RUSSIA AND JAPAN DISCUSS COOPERATION IN METALLURGY AND MECHANICAL ENGINEERING
01 March 2016
The Russian Ministry of Economic Development is looking into the possibility of stepping up cooperation with other countries in the metallurgy and mechanical engineering industries on the Asia-Pacific, African, and Southeast Asian markets.
Russia and Japan are discussing potential joint metallurgy and mechanical engineering projects in the Asia-Pacific region, Africa and Southeast Asia, Russian Minister of Industry and Trade Denis Manturov told journalists.
Earlier on Monday, Russia’s Deputy Minister of Economic Development Stanislav Voskresensky had announced that his department was looking into the possibility of establishing a partnership with Japanese investors to enter markets in third-party countries in the Asia-Pacific region.
“I would not limit the countries involved to just the Asia-Pacific region. Today, we have been discussing opportunities for our business partners to get involved in our projects in Africa and Southeast Asia. Japan has both the financial and the technological resources required, while we also have the industrial potential and solid partnerships”, said Manturov in the margins of the Russia–Japan Trade and Industrial Dialogue.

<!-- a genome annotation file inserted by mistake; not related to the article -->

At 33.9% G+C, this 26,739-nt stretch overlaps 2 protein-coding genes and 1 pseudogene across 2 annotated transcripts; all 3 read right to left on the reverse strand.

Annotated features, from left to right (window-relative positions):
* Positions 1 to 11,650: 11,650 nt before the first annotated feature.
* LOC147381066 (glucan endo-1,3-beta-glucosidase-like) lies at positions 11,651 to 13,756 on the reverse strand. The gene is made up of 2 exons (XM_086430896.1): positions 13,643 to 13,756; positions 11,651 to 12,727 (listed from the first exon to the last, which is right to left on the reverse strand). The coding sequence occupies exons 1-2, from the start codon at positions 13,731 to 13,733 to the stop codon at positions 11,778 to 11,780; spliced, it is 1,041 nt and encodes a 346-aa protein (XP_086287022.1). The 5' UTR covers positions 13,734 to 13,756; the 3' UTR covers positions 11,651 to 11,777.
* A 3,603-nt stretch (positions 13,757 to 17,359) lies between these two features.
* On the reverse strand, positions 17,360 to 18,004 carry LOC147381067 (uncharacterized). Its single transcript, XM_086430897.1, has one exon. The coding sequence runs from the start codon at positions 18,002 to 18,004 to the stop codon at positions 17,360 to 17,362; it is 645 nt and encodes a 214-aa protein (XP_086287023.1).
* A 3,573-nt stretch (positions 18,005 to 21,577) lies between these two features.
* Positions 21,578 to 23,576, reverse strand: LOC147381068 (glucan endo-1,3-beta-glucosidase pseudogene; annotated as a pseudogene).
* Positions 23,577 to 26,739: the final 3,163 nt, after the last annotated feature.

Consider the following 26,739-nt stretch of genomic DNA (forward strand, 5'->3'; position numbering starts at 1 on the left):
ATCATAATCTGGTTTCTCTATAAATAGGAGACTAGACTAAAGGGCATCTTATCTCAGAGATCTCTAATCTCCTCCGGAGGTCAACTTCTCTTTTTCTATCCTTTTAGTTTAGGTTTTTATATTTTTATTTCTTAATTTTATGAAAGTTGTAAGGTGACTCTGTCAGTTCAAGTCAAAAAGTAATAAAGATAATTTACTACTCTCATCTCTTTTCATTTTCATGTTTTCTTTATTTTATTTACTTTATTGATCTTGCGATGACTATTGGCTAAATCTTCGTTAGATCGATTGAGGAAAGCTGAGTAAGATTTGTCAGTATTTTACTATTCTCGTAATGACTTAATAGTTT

Manturov noted that while the Russian delegation was visiting Tokyo, Egyptian President Abdel Fattah el-Sisi was also in the city at the same time. “Egypt is a very close friend and partner, as is President Sisi himself, with whom we have established a good business relationship. We are therefore inviting our Japanese colleagues to join us, for example, in developing and populating the industrial zones being created for us by our Egyptian friends”, he added.
“The initial focus will probably be on mechanical engineering and advanced processing of metal products, particularly primary aluminium. We export primary aluminium and then we buy finished aluminium products. This would seem to be a flawed approach. So, for example, we have been developing a separate programme with Rusal, as the main producer of primary aluminium, to involve small and medium-sized businesses in various areas of primary aluminium processing and create separate business projects”, the Minister explained.
“I think our Japanese colleagues will definitely have an interest in such projects, because they do not require a huge financial outlay and can be fairly quickly implemented, thus providing rapid returns”, he added.